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Tha Razor is the go-to director for Bay Area rap videos 

Wednesday, Mar 24 2010
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If you've watched a music video from a Bay Area rap artist within the last six months, then you've likely tuned into the vision of Ramin Wahab, the director whose hip-hop handle flashes up onscreen as Tha Razor. Whether it's adding creative color saturation to Napalm and Erruption's hometown ode, "In San Francisco," or switching to slow motion to convey the menace of a home invasion in Yukmouth's "211," his visuals are rapidly becoming the look of the Bay in 2010. Major clients like Ray J and Cash Money Records have begun to call on his talent, but the director insists his heart will always be in the Bay Area.

Wahab's back story is, appropriately, the stuff of a movie. He was born in Afghanistan, but his family was forced to flee during the Russian war and eventually settled with a relative in the Bay Area. From a young age, Wahab's passion for all things film was encouraged by his mother; he received formal guidance at the Art Institute in Santa Monica. But it was a love of hip-hop that opened up his first opportunity. While searching for "scraps of work" after his studies in 2008, he persuaded local legend the Jacka to let him shoot a video for "Fuck Everybody." Using just a rudimentary Canon XH A1, his work impressed the rapper, and Wahab's client list ballooned. Now, more than 100 projects later, he is the go-to guy for Bay Area rap videos.

Unlike the ascent of other rap directors, Wahab's success isn't reliant on a stylistic tic. Hype Williams reintroduced the fish-eye lens in the mid-'90s, bringing a funky, warped look to flicks for Busta Rhymes and Missy Elliott — until the distorted vibe became a hip-hop cliché. More recently, Rik Cordero drummed up a buzz with his quickly-filmed "guerrilla" technique — until his rough-and-ready style was accused of merely being low-budget. With Wahab, though, the mentality is key. Sure, his work often brims with color tints, and he's fond of making overtones toward mini-action movies. He favors shooting locally, and recently brought Dallas rapper Dorrough to La Raza/Potrero del Sol Skatepark and Rolph Playground near 25th Street and Potrero to film his "Thass a Bet" video. He also geeks out just riding around San Francisco scoping out locations: "One of my favorite spots is Market Street [near Third Street], just those buildings and the people there. You can't help but want to shoot there." But the drive behind Wahab's videos comes from the Bay's self-sufficient rap heritage.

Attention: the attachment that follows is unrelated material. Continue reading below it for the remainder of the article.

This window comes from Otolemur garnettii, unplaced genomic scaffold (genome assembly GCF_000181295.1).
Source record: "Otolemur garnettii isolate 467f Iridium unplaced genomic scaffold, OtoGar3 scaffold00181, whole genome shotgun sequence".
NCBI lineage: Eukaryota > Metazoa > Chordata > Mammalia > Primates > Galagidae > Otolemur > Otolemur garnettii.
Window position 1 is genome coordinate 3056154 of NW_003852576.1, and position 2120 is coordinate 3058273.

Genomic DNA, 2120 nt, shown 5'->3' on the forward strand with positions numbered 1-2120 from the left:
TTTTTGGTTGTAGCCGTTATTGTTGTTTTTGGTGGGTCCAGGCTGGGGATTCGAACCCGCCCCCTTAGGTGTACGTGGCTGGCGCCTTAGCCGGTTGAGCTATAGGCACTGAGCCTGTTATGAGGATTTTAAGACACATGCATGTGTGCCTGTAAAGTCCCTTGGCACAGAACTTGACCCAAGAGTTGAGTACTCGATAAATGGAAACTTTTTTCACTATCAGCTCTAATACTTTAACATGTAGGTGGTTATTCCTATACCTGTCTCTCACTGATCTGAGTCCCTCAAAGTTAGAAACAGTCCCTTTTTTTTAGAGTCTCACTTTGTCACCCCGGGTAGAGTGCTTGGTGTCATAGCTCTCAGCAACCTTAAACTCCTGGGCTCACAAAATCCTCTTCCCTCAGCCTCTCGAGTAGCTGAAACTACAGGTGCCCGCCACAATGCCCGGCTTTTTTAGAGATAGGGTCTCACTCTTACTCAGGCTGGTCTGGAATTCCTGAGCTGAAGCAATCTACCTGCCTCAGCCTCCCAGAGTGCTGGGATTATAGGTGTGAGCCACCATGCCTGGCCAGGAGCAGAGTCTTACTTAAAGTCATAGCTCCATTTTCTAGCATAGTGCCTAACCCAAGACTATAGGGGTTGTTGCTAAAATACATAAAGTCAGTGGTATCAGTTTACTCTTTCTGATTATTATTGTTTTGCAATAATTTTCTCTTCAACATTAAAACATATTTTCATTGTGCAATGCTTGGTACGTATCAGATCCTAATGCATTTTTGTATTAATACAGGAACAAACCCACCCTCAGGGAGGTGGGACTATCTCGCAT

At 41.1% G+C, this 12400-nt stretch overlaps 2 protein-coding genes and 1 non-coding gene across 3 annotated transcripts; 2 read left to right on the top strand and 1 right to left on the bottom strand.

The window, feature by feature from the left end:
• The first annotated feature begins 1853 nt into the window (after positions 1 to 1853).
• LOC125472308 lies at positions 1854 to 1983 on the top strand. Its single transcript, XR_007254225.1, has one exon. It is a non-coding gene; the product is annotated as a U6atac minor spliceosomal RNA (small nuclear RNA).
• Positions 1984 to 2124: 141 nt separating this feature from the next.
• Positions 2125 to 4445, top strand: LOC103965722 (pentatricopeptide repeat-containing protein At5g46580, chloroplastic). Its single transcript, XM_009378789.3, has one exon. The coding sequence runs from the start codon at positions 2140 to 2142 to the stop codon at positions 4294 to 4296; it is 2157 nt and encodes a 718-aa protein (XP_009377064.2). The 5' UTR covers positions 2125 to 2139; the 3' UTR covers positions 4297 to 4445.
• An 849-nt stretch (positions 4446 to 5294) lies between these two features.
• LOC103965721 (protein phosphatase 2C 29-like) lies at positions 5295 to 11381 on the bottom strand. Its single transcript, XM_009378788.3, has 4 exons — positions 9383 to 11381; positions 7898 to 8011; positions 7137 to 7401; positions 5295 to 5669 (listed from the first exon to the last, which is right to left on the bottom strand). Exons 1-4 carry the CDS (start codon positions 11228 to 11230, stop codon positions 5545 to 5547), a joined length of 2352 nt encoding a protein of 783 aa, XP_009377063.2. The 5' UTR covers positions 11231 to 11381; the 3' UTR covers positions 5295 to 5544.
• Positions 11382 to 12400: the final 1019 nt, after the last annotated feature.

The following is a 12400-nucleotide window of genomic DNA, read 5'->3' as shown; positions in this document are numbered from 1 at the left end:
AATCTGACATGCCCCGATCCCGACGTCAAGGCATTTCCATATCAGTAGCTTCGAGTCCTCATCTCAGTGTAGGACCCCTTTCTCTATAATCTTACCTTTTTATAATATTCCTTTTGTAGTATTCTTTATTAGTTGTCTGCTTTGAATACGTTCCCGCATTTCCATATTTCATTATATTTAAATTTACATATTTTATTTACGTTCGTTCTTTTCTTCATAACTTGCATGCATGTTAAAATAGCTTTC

"The Bay Area inspires me to do what I do, because we never get opportunities," he says. "The music industry is always either L.A. or New York — they never consider the Bay. But being around so many talented artists here gives me the motivation to try and open the door for everyone. Everything I've done is independent, just like the Bay."

True to his word, Wahab plans to use his growing profile for more than just increasing his fee — he wants to foster local progression. He just produced a video for 454 Life Movement members Drew Deezy, Nump Trump, and Thai's "Go Hard," which involved shooting on a $3.5 million yacht under the Golden Gate Bridge. But instead of gloating about the glitz, he's enthusiastic about empowering others. "I want to allow the youngsters to come into the company and learn how to film the right way," he says. "My goal is to give back to the community by letting them know what I've learned and letting others know they have a gift."

Wahab sees himself as an inspirational figure. Displaced from his birth country, he found a community and a career in the Bay Area's hip-hop scene. "The response and support I've had here humbles me," he says. Now he's looking forward to watching a new generation carry on his vision.

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Phillip Mlynar


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